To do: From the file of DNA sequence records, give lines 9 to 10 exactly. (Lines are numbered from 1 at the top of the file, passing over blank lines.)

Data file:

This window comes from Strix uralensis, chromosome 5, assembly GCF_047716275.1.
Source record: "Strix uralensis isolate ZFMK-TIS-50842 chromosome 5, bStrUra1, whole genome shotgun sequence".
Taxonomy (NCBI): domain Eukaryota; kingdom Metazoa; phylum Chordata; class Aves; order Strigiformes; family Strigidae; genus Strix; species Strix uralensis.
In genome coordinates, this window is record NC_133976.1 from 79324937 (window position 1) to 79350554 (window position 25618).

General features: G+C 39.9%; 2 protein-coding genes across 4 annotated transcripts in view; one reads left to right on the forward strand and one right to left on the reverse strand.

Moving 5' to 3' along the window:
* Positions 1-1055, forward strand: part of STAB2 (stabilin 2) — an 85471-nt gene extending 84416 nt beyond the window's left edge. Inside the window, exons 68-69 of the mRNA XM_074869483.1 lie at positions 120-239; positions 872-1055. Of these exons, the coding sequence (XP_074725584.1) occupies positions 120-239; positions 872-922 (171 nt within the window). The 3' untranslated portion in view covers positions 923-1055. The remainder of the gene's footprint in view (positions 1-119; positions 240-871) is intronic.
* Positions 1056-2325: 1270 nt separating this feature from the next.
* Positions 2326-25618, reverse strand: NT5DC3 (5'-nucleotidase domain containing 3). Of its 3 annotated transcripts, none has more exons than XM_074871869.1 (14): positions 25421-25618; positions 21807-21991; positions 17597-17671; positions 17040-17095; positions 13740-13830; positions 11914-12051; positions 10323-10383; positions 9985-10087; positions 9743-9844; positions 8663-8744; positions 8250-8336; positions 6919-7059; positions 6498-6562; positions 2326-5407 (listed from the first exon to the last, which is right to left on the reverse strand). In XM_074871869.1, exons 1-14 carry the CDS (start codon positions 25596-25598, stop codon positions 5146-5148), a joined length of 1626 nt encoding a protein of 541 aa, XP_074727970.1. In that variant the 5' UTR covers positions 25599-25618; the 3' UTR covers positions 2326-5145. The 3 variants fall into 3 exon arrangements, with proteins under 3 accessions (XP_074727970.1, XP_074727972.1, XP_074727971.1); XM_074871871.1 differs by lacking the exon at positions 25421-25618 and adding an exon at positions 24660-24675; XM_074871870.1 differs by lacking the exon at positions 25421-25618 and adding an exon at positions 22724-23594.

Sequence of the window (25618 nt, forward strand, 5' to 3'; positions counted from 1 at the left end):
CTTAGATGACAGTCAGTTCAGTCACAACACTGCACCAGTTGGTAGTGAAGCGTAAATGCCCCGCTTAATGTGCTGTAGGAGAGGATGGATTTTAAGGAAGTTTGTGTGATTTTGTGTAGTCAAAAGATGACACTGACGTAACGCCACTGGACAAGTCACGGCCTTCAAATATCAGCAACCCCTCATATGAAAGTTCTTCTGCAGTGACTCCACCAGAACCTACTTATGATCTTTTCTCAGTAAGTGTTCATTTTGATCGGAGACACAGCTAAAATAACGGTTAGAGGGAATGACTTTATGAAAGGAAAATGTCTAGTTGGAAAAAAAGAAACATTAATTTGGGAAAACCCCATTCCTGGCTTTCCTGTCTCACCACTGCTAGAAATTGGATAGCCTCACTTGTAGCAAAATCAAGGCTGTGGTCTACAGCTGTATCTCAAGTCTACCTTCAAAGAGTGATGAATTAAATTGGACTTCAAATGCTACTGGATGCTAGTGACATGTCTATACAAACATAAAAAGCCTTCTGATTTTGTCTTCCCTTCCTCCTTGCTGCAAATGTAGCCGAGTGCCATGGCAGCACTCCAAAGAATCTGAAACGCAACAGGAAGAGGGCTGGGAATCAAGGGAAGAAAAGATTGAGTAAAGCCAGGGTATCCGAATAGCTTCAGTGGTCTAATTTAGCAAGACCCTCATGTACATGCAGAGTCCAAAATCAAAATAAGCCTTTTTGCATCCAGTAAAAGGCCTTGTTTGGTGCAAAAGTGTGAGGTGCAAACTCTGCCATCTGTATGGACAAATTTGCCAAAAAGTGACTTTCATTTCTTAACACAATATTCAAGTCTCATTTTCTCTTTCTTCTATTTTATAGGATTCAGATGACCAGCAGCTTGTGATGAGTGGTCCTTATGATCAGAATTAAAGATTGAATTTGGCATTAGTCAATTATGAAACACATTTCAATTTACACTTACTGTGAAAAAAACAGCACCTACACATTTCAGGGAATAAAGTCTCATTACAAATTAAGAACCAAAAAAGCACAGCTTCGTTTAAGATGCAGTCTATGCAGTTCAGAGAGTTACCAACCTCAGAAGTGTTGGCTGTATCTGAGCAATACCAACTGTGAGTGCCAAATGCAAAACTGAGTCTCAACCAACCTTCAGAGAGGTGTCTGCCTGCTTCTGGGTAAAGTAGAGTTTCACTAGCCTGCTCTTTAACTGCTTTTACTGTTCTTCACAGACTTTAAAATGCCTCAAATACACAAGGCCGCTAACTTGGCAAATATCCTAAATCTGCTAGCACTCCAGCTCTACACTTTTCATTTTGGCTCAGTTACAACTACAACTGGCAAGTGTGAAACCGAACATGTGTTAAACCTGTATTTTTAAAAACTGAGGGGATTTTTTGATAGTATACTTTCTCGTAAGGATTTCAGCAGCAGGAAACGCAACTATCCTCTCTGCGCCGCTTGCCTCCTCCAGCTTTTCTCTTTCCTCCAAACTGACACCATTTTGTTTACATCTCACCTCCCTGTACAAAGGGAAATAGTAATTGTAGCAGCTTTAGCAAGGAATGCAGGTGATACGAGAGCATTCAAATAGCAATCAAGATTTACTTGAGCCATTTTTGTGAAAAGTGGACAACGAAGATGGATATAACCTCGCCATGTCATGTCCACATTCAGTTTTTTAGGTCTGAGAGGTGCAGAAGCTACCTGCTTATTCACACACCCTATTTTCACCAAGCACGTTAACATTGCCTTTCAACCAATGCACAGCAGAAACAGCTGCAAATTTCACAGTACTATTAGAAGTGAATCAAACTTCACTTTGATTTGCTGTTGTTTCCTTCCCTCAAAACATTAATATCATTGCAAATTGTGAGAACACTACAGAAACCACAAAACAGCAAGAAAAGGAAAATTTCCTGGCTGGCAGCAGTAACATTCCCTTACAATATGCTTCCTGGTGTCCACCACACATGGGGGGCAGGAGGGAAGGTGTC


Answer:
* Positions 2326-25618, reverse strand: NT5DC3 (5'-nucleotidase domain containing 3). Of its 3 annotated transcripts, none has more exons than XM_074871869.1 (14): positions 25421-25618; positions 21807-21991; positions 17597-17671; positions 17040-17095; positions 13740-13830; positions 11914-12051; positions 10323-10383; positions 9985-10087; positions 9743-9844; positions 8663-8744; positions 8250-8336; positions 6919-7059; positions 6498-6562; positions 2326-5407 (listed from the first exon to the last, which is right to left on the reverse strand). In XM_074871869.1, exons 1-14 carry the CDS (start codon positions 25596-25598, stop codon positions 5146-5148), a joined length of 1626 nt encoding a protein of 541 aa, XP_074727970.1. In that variant the 5' UTR covers positions 25599-25618; the 3' UTR covers positions 2326-5145. The 3 variants fall into 3 exon arrangements, with proteins under 3 accessions (XP_074727970.1, XP_074727972.1, XP_074727971.1); XM_074871871.1 differs by lacking the exon at positions 25421-25618 and adding an exon at positions 24660-24675; XM_074871870.1 differs by lacking the exon at positions 25421-25618 and adding an exon at positions 22724-23594.

Sequence of the window (25618 nt, forward strand, 5' to 3'; positions counted from 1 at the left end):